Are you looking for a way to do more to help the environment? Do you feel that no matter how many jars you recycle, it will never be enough to make that big of a difference? You could be right.
Despite our best efforts, recycling only plays a minimal role in the overall fight against climate change. In fact, a study undertaken by Project Drawdown, a not-for-profit group that conducts reviews of climate solutions, found that of 80 potential solutions to reducing global warming, the recycling industry’s projected contributions fell below the median, trailing forest protection, geothermal power and dozens of other actions.
That’s not to say we should be disheartened or stop recycling, but we can do more when it comes to sustainability - by turning our attention to the first of the Three R’s.
The Three R’s and What They Mean For Sustainability
The Brundtland Commission Report defines sustainability as "meeting the needs of the present generation without compromising the ability of future generations to meet their own needs."
To put it simply, living sustainability is living in a way that doesn’t deplete our resources faster than we can replace them. This includes everything from air and water to food and energy.
The activities involved in sustainability are often referred to as the "Three R's": reduce, reuse, and recycle. But did you know that these three activities are listed in order of impact? Reducing our consumption is by far the most impactful way to help our planet while recycling packs a much smaller punch.
Why Is Reducing Better Than Recycling?
Don’t get us wrong; recycling is an essential step in our sustainability efforts. It has many benefits, creating new from old, reducing pollution and conserving resources. However, by reducing our buying habits, we avoid creating waste in the first place.
We all know that waste is one of the biggest problems our planet currently faces. The average person produces 399kg of waste each year in the UK alone! By reducing the amount of waste we produce, we can help mitigate some of the negative environmental impacts such as water and air pollution, overflowing landfills and climate change.
Take dog beds, for example. Based on our research, the average life of a dog bed is just seven months. In 2021, the UK population of dogs reached 12 million - if half of those dogs have their bed replaced annually, that’s 30,000 tonnes of synthetic waste going straight into landfills.
And it’s not only the impact on landfill that makes reducing such a beneficial activity. Here are a few more reasons to choose to reduce instead of only recycling:
Reducing uses fewer resources.
It takes a lot of energy to recycle materials into new products. In fact, the energy expenditure in recycling can be more than what it takes to produce products from scratch because the process is often more complex. For example, it takes more water to recycle one plastic bottle than it would to simply avoid buying bottled water altogether!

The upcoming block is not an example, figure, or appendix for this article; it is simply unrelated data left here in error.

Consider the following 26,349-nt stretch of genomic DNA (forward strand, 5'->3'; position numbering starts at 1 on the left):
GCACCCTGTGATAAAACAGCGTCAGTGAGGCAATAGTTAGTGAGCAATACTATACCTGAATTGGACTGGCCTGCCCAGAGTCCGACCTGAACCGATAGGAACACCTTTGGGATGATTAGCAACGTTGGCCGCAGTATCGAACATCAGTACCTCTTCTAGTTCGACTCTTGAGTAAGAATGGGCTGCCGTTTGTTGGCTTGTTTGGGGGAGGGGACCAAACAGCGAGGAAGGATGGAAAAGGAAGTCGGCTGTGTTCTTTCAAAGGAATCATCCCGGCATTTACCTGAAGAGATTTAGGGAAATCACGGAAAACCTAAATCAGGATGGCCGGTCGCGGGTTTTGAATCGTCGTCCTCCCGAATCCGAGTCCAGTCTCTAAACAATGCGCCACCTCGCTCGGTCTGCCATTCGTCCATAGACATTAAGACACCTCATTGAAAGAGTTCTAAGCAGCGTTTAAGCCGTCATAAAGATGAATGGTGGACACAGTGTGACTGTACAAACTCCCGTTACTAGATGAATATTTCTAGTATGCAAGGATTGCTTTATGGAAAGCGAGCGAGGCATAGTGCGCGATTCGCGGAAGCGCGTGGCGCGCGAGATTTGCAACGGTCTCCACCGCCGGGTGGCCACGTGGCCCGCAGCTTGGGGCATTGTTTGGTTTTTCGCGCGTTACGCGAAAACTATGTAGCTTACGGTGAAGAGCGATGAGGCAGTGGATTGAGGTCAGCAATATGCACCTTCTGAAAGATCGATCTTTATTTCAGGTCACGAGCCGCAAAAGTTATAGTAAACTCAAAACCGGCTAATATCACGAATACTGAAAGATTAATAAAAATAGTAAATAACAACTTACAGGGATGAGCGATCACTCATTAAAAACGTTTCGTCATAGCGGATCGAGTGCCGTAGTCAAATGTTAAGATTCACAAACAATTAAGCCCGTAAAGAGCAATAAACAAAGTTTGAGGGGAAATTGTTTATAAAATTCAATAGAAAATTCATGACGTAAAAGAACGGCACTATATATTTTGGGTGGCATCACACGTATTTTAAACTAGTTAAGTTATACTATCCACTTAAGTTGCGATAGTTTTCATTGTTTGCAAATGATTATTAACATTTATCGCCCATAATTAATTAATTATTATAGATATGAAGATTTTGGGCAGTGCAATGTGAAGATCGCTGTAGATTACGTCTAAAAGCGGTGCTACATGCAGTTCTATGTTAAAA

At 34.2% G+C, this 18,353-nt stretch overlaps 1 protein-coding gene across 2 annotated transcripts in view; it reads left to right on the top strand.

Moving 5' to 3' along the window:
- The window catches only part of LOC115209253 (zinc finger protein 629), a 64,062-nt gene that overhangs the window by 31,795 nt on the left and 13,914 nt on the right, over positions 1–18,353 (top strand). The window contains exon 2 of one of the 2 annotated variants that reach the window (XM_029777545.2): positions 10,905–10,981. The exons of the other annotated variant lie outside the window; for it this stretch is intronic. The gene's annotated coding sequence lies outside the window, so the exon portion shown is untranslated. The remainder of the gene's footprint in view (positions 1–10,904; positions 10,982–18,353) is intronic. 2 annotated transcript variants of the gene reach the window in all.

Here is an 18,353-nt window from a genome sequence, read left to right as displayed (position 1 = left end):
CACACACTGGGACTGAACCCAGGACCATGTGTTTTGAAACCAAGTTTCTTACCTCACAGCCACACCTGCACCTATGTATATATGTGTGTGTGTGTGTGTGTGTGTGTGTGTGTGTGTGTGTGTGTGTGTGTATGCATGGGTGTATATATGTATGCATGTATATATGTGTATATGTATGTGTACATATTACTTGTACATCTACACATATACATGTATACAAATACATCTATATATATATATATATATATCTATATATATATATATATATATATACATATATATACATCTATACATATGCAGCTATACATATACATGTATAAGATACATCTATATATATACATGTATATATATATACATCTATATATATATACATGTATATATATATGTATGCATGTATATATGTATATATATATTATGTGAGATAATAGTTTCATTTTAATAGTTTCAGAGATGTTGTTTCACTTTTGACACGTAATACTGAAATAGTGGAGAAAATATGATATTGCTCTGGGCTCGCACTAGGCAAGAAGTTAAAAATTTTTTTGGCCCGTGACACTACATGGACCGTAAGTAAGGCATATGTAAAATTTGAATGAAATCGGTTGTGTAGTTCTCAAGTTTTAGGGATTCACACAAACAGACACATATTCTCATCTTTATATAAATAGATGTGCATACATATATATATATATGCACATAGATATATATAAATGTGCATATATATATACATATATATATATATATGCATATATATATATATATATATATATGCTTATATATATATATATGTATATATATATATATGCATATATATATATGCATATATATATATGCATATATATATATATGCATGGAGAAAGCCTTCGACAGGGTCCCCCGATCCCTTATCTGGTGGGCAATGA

On the other hand, reducing requires no energy at all. All that’s needed is a mind shift and a change of consumption habits.
Reducing generates less pollution.
Not only does recycling require a lot of energy, but it can also create water and air pollution due to the chemicals used in the process. In the UK, our recycling is generally sent offshore to poorer nations, where the recycling industry and procedures used are less regulated, often with negative environmental results.
In contrast, reduction generates no pollution at all. Once again, all you have to do is change your consumption habits and avoid buying products that create waste. This not only helps the environment but also helps to preserve our natural resources.
Putting It Into Practice
At Taylor & Tails, we’ve integrated the Reduce, Reuse, Recycle model into our manufacturing process from the start. As a modern business, we feel it’s important to understand what materials are used in our products and where they fall on the sustainability scale.
For that reason, we invest in durable fabrics that prolong the life of your dog bed and use shredded memory foam from the offcuts of the mattress production industry, instead of adding to what is being produced.
Through our research and development, two overarching sustainability tips came up time and time again. We endeavour to use them in both our home and business and hope that by sharing them, you will too:
We’re all guilty of it, but these single-use plastics are easy to avoid with a bit of pre-planning. From coffee cups and plastic bottles to pre-wrapped vegetables at the supermarket, these items are often used for just a few minutes but take centuries to decompose. Instead, invest in reusable versions of these items that you can use over and over again.
Buy well, buy once. One of the most impactful ways to reduce your consumption is to invest in higher quality items. Although you will generally have to spend more upfront, you’ll often find that you save money overall as your items will last longer and be less likely to need replacing.
Creating a sustainable environment is everyone's responsibility. By making small changes in your consumption habits, you can make a big difference to our planet and help to create a more sustainable future.